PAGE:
June 3, 2011 at 12:19 PM ET
Gmail hasn't been the only Web-based email program under attack; some users of Hotmail and Yahoo Mail are also having the same problem. While Google said it believes its attacks emanated from China, that's not necessarily the case with Hotmail and Yahoo Mail; still, there are "significant similarities" in the attacks themselves, says Trend Micro.
"The objective of the attackers appears to be to gain access to the target’s Webmail accounts in order to monitor his/her communications and, possibly, to stage future attacks," says Nart Villeneuve, senior threat researcher for the software security firm, in a blog posting. "In the recent case revealed by Google, the attackers used a phishing attack to gain access to the target’s Gmail account then proceeded to add their own email addresses to the "forwarding and delegation settings," allowing them to send and receive email messages via the compromised accounts."
Problems with Microsoft's Hotmail security were noted by Trend Micro a few weeks ago in this report. But Trend Micro spokesman Michael Sweeny said in an email to msnbc.com that Microsoft "already patched last week the vulnerability that we identified." (Msnbc.com is a joint venture of Microsoft and NBC Universal.)
Villeneuve says that the new phishing effort is particularly pernicious. "Rather than clicking a malicious link, even the simple act of previewing the malicious email message can compromise a user’s account," he wrote, citing an example of a phishing email that "pretended to be from the Facebook security team."
And, in addition to Gmail and Hotmail users, Yahoo Mail users "have also been targeted," he said:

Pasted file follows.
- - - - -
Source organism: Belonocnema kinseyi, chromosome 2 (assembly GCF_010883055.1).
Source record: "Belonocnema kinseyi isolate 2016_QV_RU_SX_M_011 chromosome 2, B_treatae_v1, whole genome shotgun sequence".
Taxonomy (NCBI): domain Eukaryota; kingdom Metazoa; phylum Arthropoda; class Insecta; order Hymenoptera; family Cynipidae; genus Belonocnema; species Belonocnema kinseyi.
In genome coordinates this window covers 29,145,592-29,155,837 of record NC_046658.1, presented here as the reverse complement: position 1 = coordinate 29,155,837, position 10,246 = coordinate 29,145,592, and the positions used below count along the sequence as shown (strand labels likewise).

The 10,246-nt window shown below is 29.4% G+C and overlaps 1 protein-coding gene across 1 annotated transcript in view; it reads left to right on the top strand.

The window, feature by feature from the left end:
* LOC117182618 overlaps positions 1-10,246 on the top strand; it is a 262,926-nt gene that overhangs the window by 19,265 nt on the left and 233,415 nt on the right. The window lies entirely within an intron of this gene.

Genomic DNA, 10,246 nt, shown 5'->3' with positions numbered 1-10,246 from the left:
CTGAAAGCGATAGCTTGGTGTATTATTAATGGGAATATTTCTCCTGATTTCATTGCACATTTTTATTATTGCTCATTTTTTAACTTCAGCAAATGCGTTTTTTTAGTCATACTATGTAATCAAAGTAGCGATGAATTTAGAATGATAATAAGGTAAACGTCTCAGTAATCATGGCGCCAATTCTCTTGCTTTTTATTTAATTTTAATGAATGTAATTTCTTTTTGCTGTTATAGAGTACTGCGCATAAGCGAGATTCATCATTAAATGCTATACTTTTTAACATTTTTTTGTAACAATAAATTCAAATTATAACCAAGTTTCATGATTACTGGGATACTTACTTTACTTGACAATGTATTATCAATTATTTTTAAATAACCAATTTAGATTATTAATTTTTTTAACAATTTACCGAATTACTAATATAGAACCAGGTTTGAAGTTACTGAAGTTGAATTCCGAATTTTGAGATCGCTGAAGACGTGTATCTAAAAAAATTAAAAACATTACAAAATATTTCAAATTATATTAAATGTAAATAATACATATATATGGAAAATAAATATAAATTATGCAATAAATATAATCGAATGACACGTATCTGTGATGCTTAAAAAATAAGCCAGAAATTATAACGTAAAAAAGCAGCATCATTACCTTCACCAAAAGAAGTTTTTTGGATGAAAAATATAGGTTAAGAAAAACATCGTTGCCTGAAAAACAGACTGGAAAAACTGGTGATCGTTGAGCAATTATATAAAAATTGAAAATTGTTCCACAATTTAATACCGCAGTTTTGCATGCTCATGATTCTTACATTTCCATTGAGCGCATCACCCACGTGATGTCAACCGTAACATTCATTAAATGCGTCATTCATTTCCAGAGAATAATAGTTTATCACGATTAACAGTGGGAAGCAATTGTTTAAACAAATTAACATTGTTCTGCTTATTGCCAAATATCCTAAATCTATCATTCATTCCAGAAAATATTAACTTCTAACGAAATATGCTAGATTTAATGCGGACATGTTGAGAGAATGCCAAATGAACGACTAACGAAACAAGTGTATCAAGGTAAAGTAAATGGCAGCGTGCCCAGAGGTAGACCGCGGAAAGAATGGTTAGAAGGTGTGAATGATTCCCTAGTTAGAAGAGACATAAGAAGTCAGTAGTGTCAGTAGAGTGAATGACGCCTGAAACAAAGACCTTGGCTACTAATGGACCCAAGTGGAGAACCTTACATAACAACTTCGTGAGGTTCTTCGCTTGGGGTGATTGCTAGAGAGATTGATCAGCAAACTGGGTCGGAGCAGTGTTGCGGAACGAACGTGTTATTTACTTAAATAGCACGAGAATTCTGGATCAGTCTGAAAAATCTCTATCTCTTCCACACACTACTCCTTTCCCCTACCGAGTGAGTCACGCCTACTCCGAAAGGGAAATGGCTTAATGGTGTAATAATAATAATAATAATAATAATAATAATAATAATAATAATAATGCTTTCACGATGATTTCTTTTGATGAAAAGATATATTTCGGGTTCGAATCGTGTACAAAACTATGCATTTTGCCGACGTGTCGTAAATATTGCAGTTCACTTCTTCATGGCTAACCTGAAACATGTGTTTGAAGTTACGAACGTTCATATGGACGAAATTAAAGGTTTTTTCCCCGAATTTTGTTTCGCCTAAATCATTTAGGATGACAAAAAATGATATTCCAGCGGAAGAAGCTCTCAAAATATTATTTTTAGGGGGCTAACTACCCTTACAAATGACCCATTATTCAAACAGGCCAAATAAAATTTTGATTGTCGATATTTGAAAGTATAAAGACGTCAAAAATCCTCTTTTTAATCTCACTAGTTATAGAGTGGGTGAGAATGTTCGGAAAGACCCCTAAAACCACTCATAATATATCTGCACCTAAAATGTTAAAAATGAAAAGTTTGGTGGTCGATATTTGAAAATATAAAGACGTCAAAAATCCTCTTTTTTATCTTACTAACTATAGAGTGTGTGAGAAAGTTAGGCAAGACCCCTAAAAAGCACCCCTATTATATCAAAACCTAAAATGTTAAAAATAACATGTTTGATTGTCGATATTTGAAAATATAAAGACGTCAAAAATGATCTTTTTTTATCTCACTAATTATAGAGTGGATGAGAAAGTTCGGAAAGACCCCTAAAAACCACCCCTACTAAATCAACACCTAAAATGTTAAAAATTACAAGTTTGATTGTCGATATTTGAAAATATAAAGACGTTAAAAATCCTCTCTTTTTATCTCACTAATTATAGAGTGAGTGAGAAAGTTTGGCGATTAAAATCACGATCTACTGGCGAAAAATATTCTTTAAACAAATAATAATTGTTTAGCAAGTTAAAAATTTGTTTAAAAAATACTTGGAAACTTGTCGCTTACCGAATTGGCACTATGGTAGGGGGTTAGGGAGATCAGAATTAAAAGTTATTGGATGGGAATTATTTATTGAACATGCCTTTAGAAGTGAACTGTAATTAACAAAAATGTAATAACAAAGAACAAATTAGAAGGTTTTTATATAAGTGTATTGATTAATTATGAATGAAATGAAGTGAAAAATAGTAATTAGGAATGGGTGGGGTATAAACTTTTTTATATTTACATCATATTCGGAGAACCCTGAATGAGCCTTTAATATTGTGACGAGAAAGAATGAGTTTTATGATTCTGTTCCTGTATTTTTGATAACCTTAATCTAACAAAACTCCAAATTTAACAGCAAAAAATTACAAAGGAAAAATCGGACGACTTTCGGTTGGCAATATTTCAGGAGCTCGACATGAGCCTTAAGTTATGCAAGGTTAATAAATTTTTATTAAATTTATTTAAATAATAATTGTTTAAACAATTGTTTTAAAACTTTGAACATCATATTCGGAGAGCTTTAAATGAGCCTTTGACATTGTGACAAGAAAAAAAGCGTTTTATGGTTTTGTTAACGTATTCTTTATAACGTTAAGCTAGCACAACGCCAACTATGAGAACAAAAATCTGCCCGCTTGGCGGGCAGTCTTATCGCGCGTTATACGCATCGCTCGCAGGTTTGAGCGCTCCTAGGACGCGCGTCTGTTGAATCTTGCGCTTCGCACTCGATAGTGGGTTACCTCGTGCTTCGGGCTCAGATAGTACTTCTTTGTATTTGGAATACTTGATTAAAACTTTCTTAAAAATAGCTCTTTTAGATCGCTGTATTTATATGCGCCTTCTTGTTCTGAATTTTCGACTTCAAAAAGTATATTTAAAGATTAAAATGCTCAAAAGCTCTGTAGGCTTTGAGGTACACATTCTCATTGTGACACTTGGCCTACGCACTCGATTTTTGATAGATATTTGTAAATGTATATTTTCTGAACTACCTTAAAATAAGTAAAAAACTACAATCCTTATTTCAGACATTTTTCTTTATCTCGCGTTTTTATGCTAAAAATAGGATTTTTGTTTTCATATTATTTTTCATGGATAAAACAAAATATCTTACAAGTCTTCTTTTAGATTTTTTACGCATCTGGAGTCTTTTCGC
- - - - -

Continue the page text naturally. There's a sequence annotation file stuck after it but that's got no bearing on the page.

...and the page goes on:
We recently alerted Yahoo of an attempt to exploit Yahoo Mail by stealing users’ cookies in order to gain access to their email accounts. While this attempt appeared to fail, it does signify that attackers are attempting to attack Yahoo Mail users as well."
The same email address that attempted to exploit Yahoo! Mail was used in targeted attacks featuring malicious Mirosoft Excel spreadsheets in March. This demonstrates the diversity of exploits that are available to attackers.
These events demonstrate that in addition to targeted attacks that encourage users to open malicious attachments, usually .PDF and .DOC files, attackers are also attempting to exploit vulnerabilities in popular Webmail services in order to compromise Webmail accounts, to monitor communications, and to gain information in order to stage future attacks.
Once the attackers know what software are installed on a target’s computer, including antivirus products, they can craft a precise attack targeting any vulnerable software. Such an attack will then have a high probability of success.
There are some signposts to help you identify phishing emails, including spelling and grammar errors "that help indicate that it did not originate from the expected source," Villeneuve writes. To learn more about targeted attacks, he points to a Trend Micro article, "How Sophisticated Are Targeted Malware Attacks?" McAfee also has more information on phishing here. Yahoo has information here, as well as at its Security Center.